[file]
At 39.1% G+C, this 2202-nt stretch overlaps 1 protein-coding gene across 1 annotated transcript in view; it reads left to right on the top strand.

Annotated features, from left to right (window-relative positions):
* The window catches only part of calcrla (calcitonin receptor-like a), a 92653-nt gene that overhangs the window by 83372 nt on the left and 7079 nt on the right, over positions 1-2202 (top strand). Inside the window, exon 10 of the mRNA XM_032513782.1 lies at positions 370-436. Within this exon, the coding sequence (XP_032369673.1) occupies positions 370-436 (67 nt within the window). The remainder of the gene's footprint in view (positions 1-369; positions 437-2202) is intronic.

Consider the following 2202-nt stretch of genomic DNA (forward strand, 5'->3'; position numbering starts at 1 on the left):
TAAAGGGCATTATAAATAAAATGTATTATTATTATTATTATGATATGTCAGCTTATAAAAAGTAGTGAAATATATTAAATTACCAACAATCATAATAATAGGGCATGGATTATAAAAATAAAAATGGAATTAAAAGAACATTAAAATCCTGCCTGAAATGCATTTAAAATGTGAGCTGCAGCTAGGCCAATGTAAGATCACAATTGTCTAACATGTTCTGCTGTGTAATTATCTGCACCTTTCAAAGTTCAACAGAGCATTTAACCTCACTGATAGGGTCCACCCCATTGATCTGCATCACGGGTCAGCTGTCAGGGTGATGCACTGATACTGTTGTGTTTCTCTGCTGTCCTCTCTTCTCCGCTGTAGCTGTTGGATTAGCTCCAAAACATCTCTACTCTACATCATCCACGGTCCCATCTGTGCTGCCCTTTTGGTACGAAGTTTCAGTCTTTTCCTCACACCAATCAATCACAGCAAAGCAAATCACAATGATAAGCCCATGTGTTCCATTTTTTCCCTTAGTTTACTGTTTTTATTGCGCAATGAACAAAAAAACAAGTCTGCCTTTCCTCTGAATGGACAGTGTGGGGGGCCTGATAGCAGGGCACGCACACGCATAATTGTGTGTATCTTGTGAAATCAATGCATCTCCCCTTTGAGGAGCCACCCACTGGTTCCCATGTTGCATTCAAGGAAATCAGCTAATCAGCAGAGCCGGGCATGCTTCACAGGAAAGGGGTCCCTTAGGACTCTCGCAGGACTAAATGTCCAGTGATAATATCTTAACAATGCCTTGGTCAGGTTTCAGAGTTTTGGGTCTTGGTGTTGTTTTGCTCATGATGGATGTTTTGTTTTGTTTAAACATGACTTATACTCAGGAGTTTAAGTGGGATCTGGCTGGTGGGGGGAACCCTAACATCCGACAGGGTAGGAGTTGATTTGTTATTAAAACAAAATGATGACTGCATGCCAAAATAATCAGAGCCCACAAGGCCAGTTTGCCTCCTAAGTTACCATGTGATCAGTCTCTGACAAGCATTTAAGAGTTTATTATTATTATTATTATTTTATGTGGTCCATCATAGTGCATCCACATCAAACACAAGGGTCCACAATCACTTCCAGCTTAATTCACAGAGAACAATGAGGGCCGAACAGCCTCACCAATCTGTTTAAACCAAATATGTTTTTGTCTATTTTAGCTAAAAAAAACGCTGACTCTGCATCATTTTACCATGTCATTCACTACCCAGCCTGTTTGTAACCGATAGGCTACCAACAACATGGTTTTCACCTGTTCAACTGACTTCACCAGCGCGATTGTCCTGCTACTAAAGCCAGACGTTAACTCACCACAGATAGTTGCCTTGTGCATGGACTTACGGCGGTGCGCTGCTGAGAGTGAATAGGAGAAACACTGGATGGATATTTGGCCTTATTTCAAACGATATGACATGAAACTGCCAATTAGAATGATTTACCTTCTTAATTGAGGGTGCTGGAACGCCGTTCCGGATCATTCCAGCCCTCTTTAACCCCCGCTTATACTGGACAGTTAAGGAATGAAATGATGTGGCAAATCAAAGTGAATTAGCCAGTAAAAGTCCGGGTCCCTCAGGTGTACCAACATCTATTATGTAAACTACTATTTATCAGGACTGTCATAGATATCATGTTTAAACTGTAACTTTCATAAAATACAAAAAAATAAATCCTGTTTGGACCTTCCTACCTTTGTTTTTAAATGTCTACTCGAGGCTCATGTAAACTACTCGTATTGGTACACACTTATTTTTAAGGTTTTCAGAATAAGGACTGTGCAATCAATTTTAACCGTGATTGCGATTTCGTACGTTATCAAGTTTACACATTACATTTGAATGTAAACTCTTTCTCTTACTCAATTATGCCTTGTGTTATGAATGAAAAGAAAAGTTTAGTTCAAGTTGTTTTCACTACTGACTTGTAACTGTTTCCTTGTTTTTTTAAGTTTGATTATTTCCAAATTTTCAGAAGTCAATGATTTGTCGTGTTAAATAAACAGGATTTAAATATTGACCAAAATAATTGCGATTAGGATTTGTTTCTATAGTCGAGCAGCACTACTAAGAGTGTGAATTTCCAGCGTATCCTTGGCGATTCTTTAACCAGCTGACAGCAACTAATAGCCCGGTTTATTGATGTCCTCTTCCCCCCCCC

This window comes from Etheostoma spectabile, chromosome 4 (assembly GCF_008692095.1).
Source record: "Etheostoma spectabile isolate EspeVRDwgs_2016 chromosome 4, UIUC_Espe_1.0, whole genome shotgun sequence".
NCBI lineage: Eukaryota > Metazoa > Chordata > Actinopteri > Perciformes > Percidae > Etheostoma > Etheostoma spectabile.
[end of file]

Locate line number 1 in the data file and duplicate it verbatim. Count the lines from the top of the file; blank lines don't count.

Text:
At 39.1% G+C, this 2202-nt stretch overlaps 1 protein-coding gene across 1 annotated transcript in view; it reads left to right on the top strand.